Watch Out For … Brock. A great recruit a few years ago, the talent is there and now the size has been added to become a big-time all-star. He’s built like a top TCU linebacker and he should grow into the role on the strongside over the next few years.
Strength: Tackling. You don’t play linebacker for TCU if you can’t pop, and all the options coming into the season are tough, wrap up well, and move. There aren’t many missed stops with this group.
Weakness: Shoulders. TCU is always going to be okay at linebacker, partly because it only uses two most of the time, but losing Carder for any length of time would be devastating and not having Gardner around would be a big problem, too.
Outlook: Losing a top tackler and future NFL starter like Daryl Washington isn’t a plus, but as long as Carder and Gardner are healthy, and if Brock plays up to his potential, the Horned Frogs won’t have any problems. This might be the most athletic and most talented group of linebackers the team has had under Gary Patterson, but everyone has to be available.
Unit Rating: 7.5
Projected Starters: The secondary loses some key pieces, but senior Tejay Johnson is back after earning Second Team All-Mountain West honors making 59 tackles with three interceptions and five broken up passes. The veteran free safety was a Texas high school track star and uses his wheels to get all over the field with corner ability in the body of a safety. At 6-1 and 212 pounds, he’s big, packs a pop, and is great against the run. He’ll be one of the league’s most intimidating forces and can play anywhere needed with time logged in at weak safety.
Also back is senior Alex Ibiloye, a 6-0, 183-pound weak safety who finished third on the team with 70 tackles. The former cornerback has excellent speed and proved he could be physical enough in the new position. While he didn’t get a ton of recognition last year, he should be in the hunt for all-star honors if he can do more when the ball is in the air. He didn’t pick off a pass and only came up with one broken up pass.
5-11, 200-pound sophomore Jurell Thompson had a tremendous off-season and will get the first look at strong safety after making three tackles in a limited role. Mostly a special teamer last year, he got his feet wet a little bit and now is expected to live up to his prep hype. He could’ve gone almost anywhere with his combination of raw speed and hitting ability, and he’s going to be an all-star before his career is done.
Trying to shine in a full-time role at corner is Greg McCoy, a lightning fast 5-10, 181-pound junior who’s as fast as any player on the team with 4.32 speed to go along with his decent size. He started late last year when Rafael Priest was out and he made seven tackles in the Fiesta Bowl to finish with 22 tackles and two interceptions on the year. He’s a lock-down playmaker who should be fantastic now that he has the full-time job.
Replacing all-star Nick Sanders at corner is Jason Teague, a spot starter who made 22 tackles and two picks on the year. At 6-2 and 197 pounds he has excellent size and could be used at safety if needed, and now the former LSU Tiger will play a bigger role after coming up with a good Fiesta Bowl.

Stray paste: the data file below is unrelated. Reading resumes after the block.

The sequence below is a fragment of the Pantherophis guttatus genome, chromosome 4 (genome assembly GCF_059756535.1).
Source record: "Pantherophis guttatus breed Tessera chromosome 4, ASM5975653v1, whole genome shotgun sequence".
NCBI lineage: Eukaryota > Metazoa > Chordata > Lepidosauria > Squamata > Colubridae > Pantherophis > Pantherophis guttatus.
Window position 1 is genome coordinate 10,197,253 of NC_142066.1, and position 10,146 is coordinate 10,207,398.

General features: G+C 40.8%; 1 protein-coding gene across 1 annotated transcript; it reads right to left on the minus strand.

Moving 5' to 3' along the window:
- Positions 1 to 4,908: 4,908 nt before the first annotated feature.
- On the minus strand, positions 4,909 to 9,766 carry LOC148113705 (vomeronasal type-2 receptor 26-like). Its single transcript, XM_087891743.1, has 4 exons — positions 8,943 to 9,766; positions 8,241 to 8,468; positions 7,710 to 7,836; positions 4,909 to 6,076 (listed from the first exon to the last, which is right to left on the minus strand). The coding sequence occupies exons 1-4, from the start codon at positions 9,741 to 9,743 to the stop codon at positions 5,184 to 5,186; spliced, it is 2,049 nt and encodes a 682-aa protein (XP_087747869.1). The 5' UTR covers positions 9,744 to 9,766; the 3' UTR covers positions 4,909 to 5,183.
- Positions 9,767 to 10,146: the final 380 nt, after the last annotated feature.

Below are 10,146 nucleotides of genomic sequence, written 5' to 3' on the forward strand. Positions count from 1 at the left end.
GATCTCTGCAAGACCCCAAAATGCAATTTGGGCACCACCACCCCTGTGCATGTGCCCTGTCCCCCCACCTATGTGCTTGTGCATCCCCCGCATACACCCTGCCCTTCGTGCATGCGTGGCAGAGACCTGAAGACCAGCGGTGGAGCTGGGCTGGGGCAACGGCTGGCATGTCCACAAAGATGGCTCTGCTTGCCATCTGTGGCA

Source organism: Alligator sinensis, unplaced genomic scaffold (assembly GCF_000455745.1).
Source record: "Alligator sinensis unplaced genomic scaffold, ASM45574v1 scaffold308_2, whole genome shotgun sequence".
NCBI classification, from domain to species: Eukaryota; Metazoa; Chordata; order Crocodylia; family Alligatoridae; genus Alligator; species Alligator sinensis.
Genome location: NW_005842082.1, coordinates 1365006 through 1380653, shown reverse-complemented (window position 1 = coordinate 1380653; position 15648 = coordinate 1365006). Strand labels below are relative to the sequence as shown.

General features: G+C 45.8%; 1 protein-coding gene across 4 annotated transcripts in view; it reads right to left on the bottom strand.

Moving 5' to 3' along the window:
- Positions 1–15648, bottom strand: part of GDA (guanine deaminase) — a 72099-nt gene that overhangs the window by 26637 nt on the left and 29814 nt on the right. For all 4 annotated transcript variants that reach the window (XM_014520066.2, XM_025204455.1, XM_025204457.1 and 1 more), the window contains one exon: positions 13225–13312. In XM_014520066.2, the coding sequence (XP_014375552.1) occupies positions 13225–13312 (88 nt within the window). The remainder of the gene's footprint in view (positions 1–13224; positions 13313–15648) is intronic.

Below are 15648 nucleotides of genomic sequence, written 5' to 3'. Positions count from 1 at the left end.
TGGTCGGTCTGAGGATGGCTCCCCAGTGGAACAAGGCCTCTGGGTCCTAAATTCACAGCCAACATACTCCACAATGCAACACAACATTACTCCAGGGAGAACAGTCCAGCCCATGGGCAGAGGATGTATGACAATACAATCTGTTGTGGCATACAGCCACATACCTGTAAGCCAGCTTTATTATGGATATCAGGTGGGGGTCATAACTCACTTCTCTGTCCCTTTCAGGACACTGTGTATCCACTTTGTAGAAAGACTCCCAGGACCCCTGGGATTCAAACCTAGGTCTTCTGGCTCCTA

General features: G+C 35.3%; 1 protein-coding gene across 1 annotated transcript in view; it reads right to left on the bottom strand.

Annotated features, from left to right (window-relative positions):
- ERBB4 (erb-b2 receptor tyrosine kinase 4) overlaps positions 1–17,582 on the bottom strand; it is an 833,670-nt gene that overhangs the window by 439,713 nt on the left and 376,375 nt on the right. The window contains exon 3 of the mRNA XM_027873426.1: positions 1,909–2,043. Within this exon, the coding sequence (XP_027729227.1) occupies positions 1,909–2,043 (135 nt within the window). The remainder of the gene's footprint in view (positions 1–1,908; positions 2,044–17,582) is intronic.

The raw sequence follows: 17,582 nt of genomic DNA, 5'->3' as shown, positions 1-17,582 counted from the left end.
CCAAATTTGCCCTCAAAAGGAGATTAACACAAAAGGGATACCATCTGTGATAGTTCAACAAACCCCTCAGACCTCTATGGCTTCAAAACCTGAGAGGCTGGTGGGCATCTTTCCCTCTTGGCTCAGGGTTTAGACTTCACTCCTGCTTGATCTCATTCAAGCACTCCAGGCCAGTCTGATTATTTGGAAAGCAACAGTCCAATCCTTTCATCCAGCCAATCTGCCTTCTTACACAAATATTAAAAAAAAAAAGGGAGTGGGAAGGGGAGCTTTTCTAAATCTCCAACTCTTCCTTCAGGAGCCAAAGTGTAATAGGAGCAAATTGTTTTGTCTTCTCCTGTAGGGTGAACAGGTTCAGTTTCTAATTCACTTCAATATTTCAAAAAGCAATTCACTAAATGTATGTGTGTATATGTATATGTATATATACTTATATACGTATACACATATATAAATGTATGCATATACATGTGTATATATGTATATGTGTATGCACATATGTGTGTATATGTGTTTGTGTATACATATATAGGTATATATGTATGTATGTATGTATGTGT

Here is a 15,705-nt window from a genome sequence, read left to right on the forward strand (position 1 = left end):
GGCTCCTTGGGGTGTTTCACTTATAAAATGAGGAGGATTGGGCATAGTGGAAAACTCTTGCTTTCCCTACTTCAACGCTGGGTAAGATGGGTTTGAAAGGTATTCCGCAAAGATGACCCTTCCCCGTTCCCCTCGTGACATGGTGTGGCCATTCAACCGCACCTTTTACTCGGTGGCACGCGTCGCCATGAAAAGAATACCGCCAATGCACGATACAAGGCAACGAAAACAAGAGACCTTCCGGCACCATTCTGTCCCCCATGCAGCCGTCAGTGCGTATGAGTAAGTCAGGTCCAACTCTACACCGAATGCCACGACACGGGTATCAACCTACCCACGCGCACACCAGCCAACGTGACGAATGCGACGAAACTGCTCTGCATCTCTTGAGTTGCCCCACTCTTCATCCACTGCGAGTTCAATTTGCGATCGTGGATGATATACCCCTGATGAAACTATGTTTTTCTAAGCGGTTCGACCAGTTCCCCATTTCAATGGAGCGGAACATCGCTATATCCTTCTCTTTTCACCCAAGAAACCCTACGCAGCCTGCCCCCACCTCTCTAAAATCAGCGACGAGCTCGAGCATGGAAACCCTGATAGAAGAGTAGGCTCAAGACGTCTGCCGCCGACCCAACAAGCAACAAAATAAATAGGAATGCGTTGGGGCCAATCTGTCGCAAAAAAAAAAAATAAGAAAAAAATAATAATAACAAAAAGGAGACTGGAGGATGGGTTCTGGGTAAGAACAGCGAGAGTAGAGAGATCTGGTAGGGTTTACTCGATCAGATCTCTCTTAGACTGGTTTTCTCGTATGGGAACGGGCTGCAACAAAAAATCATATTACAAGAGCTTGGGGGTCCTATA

Projected Top Reserves: 6-1, 210-pound senior Tyler Luttrell was took over the starting job at strong safety last season and finished with 35 tackles with a sack and a brilliant interception. He’s a nice hitter considering he started his career at receiver, he’s still working on the job and will be a great part of the rotation with Jurell Thompson, a more talented option.
Senior Malcolm Williams had a tremendous offseason and will push hard for time at corner. A superstar JUCO transfer with 5-10, 200-pound size and a nose for the ball, he made ten tackles last season in a limited role and now looks to be way too good to keep off the field. He’s not going to push Jason Teague out of the job, but he’ll play.
Will senior Colin Jones be a free safety or a strong safety? The former running back is very quick and has decent 6-0, 205-pound size. He only played in seven games last year, but he made 26 tackles with an interception and three broken up passes. Now he’ll be a jack of all trades.
Watch Out For … Thompson. He’s the next great TCU defensive back with the skill, the size, and the all-around ability to get a look from the next level types. He’ll be a force at strong safety if he doesn’t find a home somewhere else, and he’ll be one of the team’s leading tacklers.
Strength: The type. TCU has a bunch of 6-something, 200-pound speedsters who can fly all around the field and can hit. The safeties are fast, the corners are really fast, and everyone makes the stop in the open field. The defense plugs in the players and gets production.
Weakness: Interceptions. Considering how aggressive the defensive front seven was, and considering how much everyone had to throw in comeback mode, coming up with just ten interceptions is a big light. It’s nitpicking for one of the most productive secondaries in the nation, but it would be nice if there were more takeaways.
Outlook: The secondary loses two First Team All-Mountain West corners in Nick Sanders and Rafael Priest … whatever. In steps Teague, McCoy, and Williams, and the pass defense will be as good as ever. The safety combination of Johnson, Ibiloye, Thompson and Lutrell is tremendous with interchangeable options and great tackling ability. After finishing sixth in the nation against the pass, the production won’t drop off, if at all.
Unit Rating: 8.5
Projected Starters: Junior Ross Evans is one of the nation’s best kickers hitting 31-of-38 field goals in his first two years, and 15-of-18 last year missing just once inside 40 yards. He has 50-yard range and will get a few deep chances this year as he should be a near-lock to earn First Team All-Mountain West honors again.
Junior Anson Kelton is a 6-4, 260-pound banger who has a big leg, hitting a 72-yard blast, and has been clutch coming through with a tremendous Fiesta Bowl, but he only averaged 37.5 yards per kick. On the plus side, he forced 18 fair catches and put 19 inside the 20.
Wide receiver Jeremy Kerley is one of the nation’s elite returns averaging 14.4 yards per punt return with two touchdowns and averaged a whopping 26.6 yards per kickoff return. Teams will avoid putting the ball in his hands at all costs.
Watch Out For … a few small issues with the deep snapping. Sophomore Danny Shelley has to replace Clint Gresham, who was good enough to go to the NFL Combine and get picked up by New Orleans.
Strength: Returns. The TCU special teams are phenomenal, and thanks to Kerley, the return game is the strength. TCU led the nation in kickoff returns and were 12th in punt returns.
Weakness: Net punting. Kelton is a strong punter and the coverage team only allowed six yards per try, but the Horned Frogs were last in the Mountain West in net punting yards.
Outlook: TCU might have the best special teams in America. Yeah, it would be nice if Evans had a deeper leg, and yeah, it might be nice if the punting game netted more than 35 yards per try, but that’s nitpicking. Kerley and the kickers are fantastic.
Unit Rating: 9.5